While he might not be the most popular man in New York City, most NBA fans will remember Reggie Miller as a talented player with a knack for hitting big shots. The guard, however, has one glaring hole in his professional resume: the lack of an NBA championship. Based on that reality, he’s rather well qualified to speak about super teams and “ring chasing” from a player’s perspective. On August 3, he did just that.
After tweeting out that he was excited to watch the 2021-22 edition of the Los Angeles Lakers, the Pacer-turned-TV analysis received a response complaining about modern players changing teams in pursuit of a championship. Miller, however, was able to draw upon personal experience and pen the perfect response.
Reggie Miller was a talented player who failed to win a championship
In the modern NBA, three-point shooting rules the day. Long before guys were burying jumpers from the logo, though, Reggie Miller had made a name for himself as a deadly marksman.
The guard cut his teeth at UCLA and, despite the program’s rich history, managed to write his name all over the record books. He then joined the Indiana Pacers as the 11th pick of the 1987 NBA draft. While fans weren’t too pleased with the selection, Miller would become an indelible piece of the franchise’s history.
In total, Reggie spent 18 seasons with the Pacers, averaging 18.2 points per outing across his entire career. Although that number might not seem too impressive in isolation, it doesn’t paint the full picture of Miller. In addition to being a knock-down shooter, the guard proved to be unphased by even the biggest moments. If Indiana needed someone to step up in a big moment, it would be Miller.
For all of that success, though, he never lifted the Larry O’Brien Trophy. Miller had the misfortune of facing some elite teams in his time, including Michael Jordan’s Chicago Bulls. He only reached the NBA Finals once in 18 seasons, falling to Shaquille O’Neal, Kobe Bryant, and the LA Lakers.
Reggie Miller isn’t too worried about players ‘ring chasing’
Miller, for better or worse, played his entire career with one franchise and never won a championship. These days, though, that kind of loyalty is rare. While we can debate the reasons why that’s changed, an increasing number of players are more willing to hit free agency and join forces with other stars on super teams. That, of course, gives that squad a better chance to win the championship.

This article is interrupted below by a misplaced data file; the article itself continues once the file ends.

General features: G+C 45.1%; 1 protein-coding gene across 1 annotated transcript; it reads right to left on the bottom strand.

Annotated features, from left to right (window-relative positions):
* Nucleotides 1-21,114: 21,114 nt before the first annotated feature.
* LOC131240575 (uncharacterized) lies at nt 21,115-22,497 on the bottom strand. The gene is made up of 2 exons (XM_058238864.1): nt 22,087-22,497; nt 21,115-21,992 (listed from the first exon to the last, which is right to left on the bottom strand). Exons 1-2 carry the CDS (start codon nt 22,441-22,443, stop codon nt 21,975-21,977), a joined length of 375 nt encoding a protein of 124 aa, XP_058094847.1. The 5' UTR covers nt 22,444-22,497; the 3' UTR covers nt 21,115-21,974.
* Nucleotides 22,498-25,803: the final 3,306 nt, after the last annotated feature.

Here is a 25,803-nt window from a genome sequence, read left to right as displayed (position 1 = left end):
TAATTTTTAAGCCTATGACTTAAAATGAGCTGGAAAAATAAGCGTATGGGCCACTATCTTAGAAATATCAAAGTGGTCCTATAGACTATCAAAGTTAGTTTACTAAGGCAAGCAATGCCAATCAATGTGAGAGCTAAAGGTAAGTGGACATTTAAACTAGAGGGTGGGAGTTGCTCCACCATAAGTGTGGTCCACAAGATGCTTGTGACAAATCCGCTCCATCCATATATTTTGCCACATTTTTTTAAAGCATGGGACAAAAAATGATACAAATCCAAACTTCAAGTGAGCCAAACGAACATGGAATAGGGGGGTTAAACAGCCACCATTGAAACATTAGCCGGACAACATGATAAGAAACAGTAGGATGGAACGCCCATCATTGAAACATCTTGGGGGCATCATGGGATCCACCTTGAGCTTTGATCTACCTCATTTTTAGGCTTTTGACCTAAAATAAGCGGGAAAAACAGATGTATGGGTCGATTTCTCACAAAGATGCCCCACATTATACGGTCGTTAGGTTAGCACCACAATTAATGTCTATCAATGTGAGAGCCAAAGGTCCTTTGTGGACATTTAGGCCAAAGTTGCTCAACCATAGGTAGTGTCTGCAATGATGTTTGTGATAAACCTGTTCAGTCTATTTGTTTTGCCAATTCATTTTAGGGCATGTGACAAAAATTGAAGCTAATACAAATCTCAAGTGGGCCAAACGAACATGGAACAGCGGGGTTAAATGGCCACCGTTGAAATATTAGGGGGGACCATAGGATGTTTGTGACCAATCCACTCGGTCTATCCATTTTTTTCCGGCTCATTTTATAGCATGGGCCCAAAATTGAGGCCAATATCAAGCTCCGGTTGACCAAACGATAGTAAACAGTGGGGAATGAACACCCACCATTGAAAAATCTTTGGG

While that practice rubs some fans the wrong way — they tend to feel that it’s a cheap way to win the title — Miller doesn’t seem too bothered by it.
After tweeting that he was excited to watch a Lakers squad consisting of LeBron James, Anthony Davis, Russell Westbrook, and Carmelo Anthony, Miller received a response from a user who thought the new-look LA roster was “lame” and made up of players who were “ring chasing.”
“Perhaps, but you’re and many others are the same people who kill guys for being loyal and ringless, can’t have it both ways,” Miller wrote in response. “Go get dat jewelry..”
While it might not be ideal to paint such a large swath of basketball fans with the same brush, Miller does have a point. If players are judged on postseason success, it’s only natural they’ll want to join championship-caliber teams instead of waiting around for their current franchise to rebuild. Similarly, if loyalty is what theoretically matters, that should be taken more seriously as a part of a player’s overall resume.
Charles Barkley also illustrates his TNT coworker’s point
While Miller didn’t directly bring Charles Barkley into the conversation, his fellow TNT analyst would probably have been happy to end his support.
Similar to Reggie, Sir Charles never managed to win an NBA title. For all of his success — Barkley is arguably one of the best forwards ever, especially when you consider his relative lack of height — Chuck is remembered as the guy who couldn’t win a championship. If you only watched Inside the NBA with no prior knowledge of basketball history, you’d think the Round Mound of Rebound was a perennial loser and nothing else.
Although there’s probably an element of showbiz at play — Shaq ribbing Barkley makes for entertaining TV — we do know that Barkley wishes things had worked out differently. The forward is confident in his overall body of work but said he would have joined a super team if had he known how much he’d be teased.
At the end of the day, every sports fan is entitled t assess players however they see fit, whether that means ranking them by championships, loyalty, or anything in between. As Reggie Miller noted, though, the important thing is consistency. If you try to have it both ways, virtually every player in the league will fail to make the cut based on some metric.
Stats courtesy of Basketball-Reference